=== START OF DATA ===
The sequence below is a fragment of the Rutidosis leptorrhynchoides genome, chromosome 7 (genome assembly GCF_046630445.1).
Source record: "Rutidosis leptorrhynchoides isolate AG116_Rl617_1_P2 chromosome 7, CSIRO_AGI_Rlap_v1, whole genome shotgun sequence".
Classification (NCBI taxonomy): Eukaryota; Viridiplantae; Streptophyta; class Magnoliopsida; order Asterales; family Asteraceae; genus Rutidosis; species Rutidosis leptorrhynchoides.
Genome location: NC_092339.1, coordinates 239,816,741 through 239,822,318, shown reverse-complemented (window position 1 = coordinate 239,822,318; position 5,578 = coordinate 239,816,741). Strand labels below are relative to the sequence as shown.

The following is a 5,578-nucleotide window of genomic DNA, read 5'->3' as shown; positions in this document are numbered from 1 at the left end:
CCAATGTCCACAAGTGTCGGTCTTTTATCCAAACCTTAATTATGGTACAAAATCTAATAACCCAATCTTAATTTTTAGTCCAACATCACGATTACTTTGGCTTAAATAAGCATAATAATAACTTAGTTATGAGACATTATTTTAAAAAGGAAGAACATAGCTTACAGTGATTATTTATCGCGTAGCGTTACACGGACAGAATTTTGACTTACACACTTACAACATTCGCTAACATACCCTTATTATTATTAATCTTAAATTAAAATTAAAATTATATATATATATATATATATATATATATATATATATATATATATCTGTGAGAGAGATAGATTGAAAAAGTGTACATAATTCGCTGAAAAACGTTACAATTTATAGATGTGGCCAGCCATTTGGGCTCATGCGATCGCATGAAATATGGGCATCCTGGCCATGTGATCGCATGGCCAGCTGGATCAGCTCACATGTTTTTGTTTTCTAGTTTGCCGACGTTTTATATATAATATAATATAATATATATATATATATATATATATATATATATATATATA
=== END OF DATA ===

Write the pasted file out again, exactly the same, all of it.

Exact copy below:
The sequence below is a fragment of the Rutidosis leptorrhynchoides genome, chromosome 7 (genome assembly GCF_046630445.1).
Source record: "Rutidosis leptorrhynchoides isolate AG116_Rl617_1_P2 chromosome 7, CSIRO_AGI_Rlap_v1, whole genome shotgun sequence".
Classification (NCBI taxonomy): Eukaryota; Viridiplantae; Streptophyta; class Magnoliopsida; order Asterales; family Asteraceae; genus Rutidosis; species Rutidosis leptorrhynchoides.
Genome location: NC_092339.1, coordinates 239,816,741 through 239,822,318, shown reverse-complemented (window position 1 = coordinate 239,822,318; position 5,578 = coordinate 239,816,741). Strand labels below are relative to the sequence as shown.

The following is a 5,578-nucleotide window of genomic DNA, read 5'->3' as shown; positions in this document are numbered from 1 at the left end:
CCAATGTCCACAAGTGTCGGTCTTTTATCCAAACCTTAATTATGGTACAAAATCTAATAACCCAATCTTAATTTTTAGTCCAACATCACGATTACTTTGGCTTAAATAAGCATAATAATAACTTAGTTATGAGACATTATTTTAAAAAGGAAGAACATAGCTTACAGTGATTATTTATCGCGTAGCGTTACACGGACAGAATTTTGACTTACACACTTACAACATTCGCTAACATACCCTTATTATTATTAATCTTAAATTAAAATTAAAATTATATATATATATATATATATATATATATATATATATATATATATCTGTGAGAGAGATAGATTGAAAAAGTGTACATAATTCGCTGAAAAACGTTACAATTTATAGATGTGGCCAGCCATTTGGGCTCATGCGATCGCATGAAATATGGGCATCCTGGCCATGTGATCGCATGGCCAGCTGGATCAGCTCACATGTTTTTGTTTTCTAGTTTGCCGACGTTTTATATATAATATAATATAATATATATATATATATATATATATATATATATATATATA